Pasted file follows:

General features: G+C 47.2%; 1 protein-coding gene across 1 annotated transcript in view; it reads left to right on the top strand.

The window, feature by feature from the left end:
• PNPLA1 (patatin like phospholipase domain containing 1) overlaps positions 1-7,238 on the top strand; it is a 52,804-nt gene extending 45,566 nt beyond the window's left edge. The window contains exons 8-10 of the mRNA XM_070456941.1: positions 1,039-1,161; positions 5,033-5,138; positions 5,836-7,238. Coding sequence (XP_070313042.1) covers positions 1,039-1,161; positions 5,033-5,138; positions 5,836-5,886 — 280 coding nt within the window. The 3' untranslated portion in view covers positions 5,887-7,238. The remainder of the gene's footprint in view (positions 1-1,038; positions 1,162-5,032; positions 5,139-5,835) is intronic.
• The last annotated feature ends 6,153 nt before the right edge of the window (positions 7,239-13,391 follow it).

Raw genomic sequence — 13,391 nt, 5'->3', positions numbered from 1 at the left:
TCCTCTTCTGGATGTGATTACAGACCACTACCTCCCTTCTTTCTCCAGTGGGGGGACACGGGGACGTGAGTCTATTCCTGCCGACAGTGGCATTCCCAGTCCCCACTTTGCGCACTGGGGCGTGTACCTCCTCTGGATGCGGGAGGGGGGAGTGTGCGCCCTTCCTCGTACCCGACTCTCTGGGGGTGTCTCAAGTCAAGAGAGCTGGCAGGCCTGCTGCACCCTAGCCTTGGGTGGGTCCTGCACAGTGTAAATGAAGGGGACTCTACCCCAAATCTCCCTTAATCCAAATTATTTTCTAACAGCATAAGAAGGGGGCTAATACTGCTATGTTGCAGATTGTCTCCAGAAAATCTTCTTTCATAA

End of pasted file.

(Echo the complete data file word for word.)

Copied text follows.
General features: G+C 47.2%; 1 protein-coding gene across 1 annotated transcript in view; it reads left to right on the top strand.

The window, feature by feature from the left end:
• PNPLA1 (patatin like phospholipase domain containing 1) overlaps positions 1-7,238 on the top strand; it is a 52,804-nt gene extending 45,566 nt beyond the window's left edge. The window contains exons 8-10 of the mRNA XM_070456941.1: positions 1,039-1,161; positions 5,033-5,138; positions 5,836-7,238. Coding sequence (XP_070313042.1) covers positions 1,039-1,161; positions 5,033-5,138; positions 5,836-5,886 — 280 coding nt within the window. The 3' untranslated portion in view covers positions 5,887-7,238. The remainder of the gene's footprint in view (positions 1-1,038; positions 1,162-5,032; positions 5,139-5,835) is intronic.
• The last annotated feature ends 6,153 nt before the right edge of the window (positions 7,239-13,391 follow it).

Raw genomic sequence — 13,391 nt, 5'->3', positions numbered from 1 at the left:
TCCTCTTCTGGATGTGATTACAGACCACTACCTCCCTTCTTTCTCCAGTGGGGGGACACGGGGACGTGAGTCTATTCCTGCCGACAGTGGCATTCCCAGTCCCCACTTTGCGCACTGGGGCGTGTACCTCCTCTGGATGCGGGAGGGGGGAGTGTGCGCCCTTCCTCGTACCCGACTCTCTGGGGGTGTCTCAAGTCAAGAGAGCTGGCAGGCCTGCTGCACCCTAGCCTTGGGTGGGTCCTGCACAGTGTAAATGAAGGGGACTCTACCCCAAATCTCCCTTAATCCAAATTATTTTCTAACAGCATAAGAAGGGGGCTAATACTGCTATGTTGCAGATTGTCTCCAGAAAATCTTCTTTCATAA